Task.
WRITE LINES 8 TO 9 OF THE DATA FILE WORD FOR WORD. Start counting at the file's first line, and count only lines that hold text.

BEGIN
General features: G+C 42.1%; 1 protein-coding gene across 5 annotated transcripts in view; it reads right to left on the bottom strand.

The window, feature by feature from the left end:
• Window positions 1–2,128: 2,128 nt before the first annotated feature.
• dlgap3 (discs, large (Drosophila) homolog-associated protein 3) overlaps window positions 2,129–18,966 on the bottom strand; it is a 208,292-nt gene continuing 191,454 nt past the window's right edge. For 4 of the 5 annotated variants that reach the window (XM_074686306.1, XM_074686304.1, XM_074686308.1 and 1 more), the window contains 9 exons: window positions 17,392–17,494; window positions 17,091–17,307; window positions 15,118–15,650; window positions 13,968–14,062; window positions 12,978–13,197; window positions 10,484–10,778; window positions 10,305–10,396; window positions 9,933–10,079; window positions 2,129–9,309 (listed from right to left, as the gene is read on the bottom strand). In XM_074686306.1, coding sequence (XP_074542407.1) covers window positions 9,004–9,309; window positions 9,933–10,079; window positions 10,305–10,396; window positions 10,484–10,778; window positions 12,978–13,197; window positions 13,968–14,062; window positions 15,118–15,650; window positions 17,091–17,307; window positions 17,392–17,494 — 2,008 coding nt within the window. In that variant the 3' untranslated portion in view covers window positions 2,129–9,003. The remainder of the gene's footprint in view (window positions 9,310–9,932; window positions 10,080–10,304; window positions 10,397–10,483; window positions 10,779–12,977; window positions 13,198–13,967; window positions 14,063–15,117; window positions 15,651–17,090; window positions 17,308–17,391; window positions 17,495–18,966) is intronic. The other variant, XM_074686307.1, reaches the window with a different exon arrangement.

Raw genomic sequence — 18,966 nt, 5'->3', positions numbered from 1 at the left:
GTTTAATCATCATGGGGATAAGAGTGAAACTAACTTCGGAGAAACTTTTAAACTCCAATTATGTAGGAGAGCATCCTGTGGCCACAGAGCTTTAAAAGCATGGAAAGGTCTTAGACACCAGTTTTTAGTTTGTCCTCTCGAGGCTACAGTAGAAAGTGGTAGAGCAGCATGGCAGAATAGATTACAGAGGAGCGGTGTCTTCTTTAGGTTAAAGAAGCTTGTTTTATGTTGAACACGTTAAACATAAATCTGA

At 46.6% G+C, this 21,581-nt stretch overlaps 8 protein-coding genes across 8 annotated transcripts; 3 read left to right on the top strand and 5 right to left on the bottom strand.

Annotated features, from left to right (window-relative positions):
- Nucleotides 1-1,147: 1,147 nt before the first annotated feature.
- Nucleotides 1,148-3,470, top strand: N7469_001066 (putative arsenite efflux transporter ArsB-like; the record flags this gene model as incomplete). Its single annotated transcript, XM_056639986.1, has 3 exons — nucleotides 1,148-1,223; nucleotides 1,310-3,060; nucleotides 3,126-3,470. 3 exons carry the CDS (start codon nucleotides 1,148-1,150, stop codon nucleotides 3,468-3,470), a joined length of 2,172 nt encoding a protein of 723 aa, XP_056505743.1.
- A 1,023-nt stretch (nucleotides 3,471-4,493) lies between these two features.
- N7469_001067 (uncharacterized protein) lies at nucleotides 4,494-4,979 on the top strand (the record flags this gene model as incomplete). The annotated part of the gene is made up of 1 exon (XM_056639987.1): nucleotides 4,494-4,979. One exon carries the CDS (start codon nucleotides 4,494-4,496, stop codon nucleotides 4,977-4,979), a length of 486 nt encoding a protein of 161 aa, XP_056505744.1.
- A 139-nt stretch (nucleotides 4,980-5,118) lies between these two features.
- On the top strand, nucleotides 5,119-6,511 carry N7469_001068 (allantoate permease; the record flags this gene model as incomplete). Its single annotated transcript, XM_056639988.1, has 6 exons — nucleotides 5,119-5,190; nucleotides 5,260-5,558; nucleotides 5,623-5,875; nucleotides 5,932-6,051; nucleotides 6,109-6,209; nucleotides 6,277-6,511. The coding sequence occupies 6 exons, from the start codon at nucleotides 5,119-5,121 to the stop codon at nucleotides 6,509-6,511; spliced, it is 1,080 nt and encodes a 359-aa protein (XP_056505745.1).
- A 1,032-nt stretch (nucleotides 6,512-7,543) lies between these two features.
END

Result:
Annotated features, from left to right (window-relative positions):
- Nucleotides 1-1,147: 1,147 nt before the first annotated feature.